“One gentleman had kept his son’s remains for 40 years,” said Antram, noting that one in five families has cremated remains at home.

The man carried his son’s remains in a beautiful box he crafted himself.

Families could choose to scatter the ashes in an underground ossuary or a rose garden at the top of a hill, where loved ones’ names were inscribed.

“The stories we got came down to this,” Antram said. “At the time you lose a loved one, there are a lot of decisions you’re making. Choosing a place [for the cremains] can be just overwhelming. They said, ‘We were going to scatter her up in the mountains but … ’ or ‘Mom’s been on the mantel for five years and I feel bad.’

“This allowed them to honor their loved ones,” he said. “I’d love to see this across the country.”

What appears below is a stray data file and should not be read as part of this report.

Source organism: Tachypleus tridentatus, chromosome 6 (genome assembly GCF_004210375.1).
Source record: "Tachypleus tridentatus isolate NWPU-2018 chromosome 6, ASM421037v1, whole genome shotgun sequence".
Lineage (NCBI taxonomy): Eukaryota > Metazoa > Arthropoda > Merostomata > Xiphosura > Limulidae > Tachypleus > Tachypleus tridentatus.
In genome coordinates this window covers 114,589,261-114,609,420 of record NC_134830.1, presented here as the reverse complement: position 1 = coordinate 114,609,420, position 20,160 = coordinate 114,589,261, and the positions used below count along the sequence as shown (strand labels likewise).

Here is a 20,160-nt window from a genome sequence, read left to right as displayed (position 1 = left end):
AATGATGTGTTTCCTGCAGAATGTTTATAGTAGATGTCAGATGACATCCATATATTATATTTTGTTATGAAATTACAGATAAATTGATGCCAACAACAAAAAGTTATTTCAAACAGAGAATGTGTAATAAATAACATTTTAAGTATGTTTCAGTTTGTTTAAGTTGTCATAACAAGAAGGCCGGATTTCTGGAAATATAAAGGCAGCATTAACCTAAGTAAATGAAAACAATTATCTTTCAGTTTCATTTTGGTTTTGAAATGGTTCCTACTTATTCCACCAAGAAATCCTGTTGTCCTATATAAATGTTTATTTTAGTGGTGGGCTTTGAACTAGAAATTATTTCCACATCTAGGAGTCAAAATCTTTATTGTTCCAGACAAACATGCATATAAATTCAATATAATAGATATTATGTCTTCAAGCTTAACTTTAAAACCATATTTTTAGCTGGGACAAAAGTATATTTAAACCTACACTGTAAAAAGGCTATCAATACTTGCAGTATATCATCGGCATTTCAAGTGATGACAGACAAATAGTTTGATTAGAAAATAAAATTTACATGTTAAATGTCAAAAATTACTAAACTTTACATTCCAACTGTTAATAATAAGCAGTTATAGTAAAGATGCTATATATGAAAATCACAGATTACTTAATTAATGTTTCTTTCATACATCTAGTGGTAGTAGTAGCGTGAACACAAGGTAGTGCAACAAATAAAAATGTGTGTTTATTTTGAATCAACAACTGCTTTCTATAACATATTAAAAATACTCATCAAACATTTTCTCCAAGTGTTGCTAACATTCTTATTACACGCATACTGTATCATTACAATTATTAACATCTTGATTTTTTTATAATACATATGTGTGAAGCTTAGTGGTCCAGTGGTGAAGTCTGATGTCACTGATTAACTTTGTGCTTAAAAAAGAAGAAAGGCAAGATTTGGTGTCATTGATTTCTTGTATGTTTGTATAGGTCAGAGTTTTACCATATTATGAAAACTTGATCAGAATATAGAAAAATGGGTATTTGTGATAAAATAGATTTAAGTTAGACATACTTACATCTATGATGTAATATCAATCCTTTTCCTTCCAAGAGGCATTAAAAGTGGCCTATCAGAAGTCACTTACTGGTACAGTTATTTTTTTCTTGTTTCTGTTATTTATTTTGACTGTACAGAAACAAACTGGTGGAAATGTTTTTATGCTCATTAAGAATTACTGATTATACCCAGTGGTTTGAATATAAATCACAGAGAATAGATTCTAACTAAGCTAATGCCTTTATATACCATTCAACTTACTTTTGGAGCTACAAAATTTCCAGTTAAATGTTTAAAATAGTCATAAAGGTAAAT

Kevin Waterston, general manager of the Cremation Society of Minnesota, understands the appeal of a Scatter Day.

“The longer you have them, the more you wonder what to do with them,” Waterston said.

A concept like Scatter Day, he said, “is not a bad idea.”

He said, “Everybody experiences grief differently. The grief of losing a child, for example, lingers forever, but maybe parents eventually are looking at their own mortality. This option gives them somewhere to place their loved one with dignity.”

Most religions allow cremation, with the exception of the Islamic, Jewish, Eastern Orthodox and some fundamentalist Christian faiths. The Roman Catholic Church reaffirmed in 2016 that, while the church prefers burial, it now allows cremation for reasons compatible with church teachings, according to the Cremation Association of North America. It does not sanction the scattering of remains, however, and prefers the presence of the body during the liturgy, before cremation.